""While certain recognizable fingerprints are found throughout the body of Daniel Lentz's (b. 1942) work, he has never been content to settle within one particular style or mode of music for long, moving ever forward in an evolutional continuum, an overriding arc that defines his growth as a composer -- beginning with traditional music, diverting into electronic music, moving into performance art pieces for his various touring groups, then sallying into minimalism, followed by work distinguished for its revolutionary use of live multi-track recording in performances in the 1980s and 1990s, and finally evolving into his own brand of modern romanticism. Perhaps the most important aspect of Lentz's compositions is that they immediately connect to the listener. This is because he started out as a performer, not as an academic, and from his first jazz band through years of touring his music with multiple groups, he never lost sight of whom he was writing for -- the listener. This simple intention permeates his music. Never pandering or soft-peddling his message, never compromising his artistic integrity, Lentz has gone straight for the listener all his life, and his music connects in ways that are simultaneously intellectual and emotional. Continental Divide (2003) (for string orchestra) is traveling music. And as the piece progresses the listener is swept along across this massive line of demarcation -- a line dividing perhaps more than just the west from the east, or one way of life from another. Lentz wrote the music as a testament to the many road trips he took across the American landscape, and it captures stark granite formations, the lushness of desolation, the beauty of sky and rock, and the exhilaration of giddy peaks traversed. Ending(s) (2018) (for tenor and double string quintet) is protest music at is best, music that champions life over those things that try to rip apart the fabric of the country, the society, the self."" - New World Records.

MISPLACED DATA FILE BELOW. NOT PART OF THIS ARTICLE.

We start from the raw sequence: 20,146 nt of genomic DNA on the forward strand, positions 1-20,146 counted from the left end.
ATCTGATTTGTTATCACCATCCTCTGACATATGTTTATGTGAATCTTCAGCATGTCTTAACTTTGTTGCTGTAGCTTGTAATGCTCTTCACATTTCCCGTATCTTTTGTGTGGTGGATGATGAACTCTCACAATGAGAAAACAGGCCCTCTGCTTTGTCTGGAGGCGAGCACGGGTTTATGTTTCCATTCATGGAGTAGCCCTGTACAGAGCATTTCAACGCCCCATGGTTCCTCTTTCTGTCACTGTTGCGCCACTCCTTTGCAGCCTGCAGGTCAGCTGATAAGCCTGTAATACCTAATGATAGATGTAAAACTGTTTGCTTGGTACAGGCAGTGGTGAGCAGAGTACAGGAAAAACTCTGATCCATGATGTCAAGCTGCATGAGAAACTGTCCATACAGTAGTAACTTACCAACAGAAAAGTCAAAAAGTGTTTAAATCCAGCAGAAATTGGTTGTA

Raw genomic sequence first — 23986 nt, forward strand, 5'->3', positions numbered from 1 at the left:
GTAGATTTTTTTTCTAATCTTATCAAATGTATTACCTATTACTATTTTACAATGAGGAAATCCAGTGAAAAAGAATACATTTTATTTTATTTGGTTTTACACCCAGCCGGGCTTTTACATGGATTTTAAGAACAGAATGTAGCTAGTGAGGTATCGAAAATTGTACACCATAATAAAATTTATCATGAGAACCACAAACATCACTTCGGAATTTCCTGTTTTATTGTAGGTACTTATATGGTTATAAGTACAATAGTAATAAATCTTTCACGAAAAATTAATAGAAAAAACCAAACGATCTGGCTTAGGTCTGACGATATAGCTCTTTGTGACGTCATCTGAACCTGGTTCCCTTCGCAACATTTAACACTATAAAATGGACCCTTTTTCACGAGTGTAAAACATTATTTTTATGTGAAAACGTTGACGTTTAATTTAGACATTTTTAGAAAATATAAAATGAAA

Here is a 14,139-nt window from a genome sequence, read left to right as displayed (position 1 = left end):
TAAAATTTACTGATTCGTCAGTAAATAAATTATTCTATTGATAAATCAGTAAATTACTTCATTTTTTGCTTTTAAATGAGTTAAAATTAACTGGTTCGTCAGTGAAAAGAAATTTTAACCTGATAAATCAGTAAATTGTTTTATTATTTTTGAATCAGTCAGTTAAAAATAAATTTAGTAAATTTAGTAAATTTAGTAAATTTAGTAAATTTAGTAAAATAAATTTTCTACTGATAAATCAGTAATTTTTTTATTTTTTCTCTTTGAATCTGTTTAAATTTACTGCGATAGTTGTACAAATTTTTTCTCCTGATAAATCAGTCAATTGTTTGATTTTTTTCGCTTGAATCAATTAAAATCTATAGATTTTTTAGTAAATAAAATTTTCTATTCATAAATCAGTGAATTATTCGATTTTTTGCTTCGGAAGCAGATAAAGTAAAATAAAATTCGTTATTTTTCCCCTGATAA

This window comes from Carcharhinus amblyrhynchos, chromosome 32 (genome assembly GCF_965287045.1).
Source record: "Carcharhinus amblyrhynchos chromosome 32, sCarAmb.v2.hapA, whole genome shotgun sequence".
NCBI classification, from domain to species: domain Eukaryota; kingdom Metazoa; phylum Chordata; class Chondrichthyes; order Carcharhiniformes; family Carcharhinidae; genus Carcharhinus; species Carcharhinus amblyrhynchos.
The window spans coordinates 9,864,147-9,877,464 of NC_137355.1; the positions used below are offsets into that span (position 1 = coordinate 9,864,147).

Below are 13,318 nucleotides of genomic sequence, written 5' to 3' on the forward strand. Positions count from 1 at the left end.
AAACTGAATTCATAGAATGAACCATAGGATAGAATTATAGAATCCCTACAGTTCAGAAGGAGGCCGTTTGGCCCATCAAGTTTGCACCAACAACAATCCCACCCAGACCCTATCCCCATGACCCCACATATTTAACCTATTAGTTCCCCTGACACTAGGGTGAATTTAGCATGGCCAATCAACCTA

After nearly a decade of false starts, multiple game plans veering off the rails, and a handful of shattered hopes and/or dreams, the odyssey is finally complete—the new Fusetron site is here.
This is the first phase of a multipart rollout that will span the next few months: the currently browsable stock includes miscellaneous new releases from the past 8+ months (we have a lot of catching up to do), plus approximately a third of our backstock. Note that we’ve reduced/slashed prices on many titles and will continue to do so in order to make room for new stock. We’ll also be expanding / tweaking / improving / debugging the site itself (for example, we still have work to do on the automated international postage system, not to mention the inevitable inventory discrepancies that come with transferring an ancient and massive database to a new system).
Over the next few months, as we take inventory, clean house, and delve into our storage, we will be uploading thousands of additional items, gradually, on a near-daily basis. This will include the majority of the LPs, as well as many titles, in all formats, once thought long-gone. Many currently “sold out” items are likely to resurface.
Finally, once our general backstock is up (probably in the next two or three months) we’ll begin making our extensive stockpile of rarities available online for the first time: tons of random out-of-print titles, "deadstock," warehouse finds, secondhand collectibles, etc., accumulated over the past few decades.
Frequent/returning customers will be getting early access to these items. Details to follow on how this will work (a priority mailing list? a 'frequent flyer'-like program?), but it will not be based on dollars spent. We want to reward those who consistently support us, especially in the discogs marketplace era (to those who show up trying to poach five copies of a one-off rarity, and nothing else, ever… ¯\_(ツ)_/¯ ).
So—we suggest you take some time to dig through the site—even we’ve been surprised by what’s been turning up, and there’s much more to come.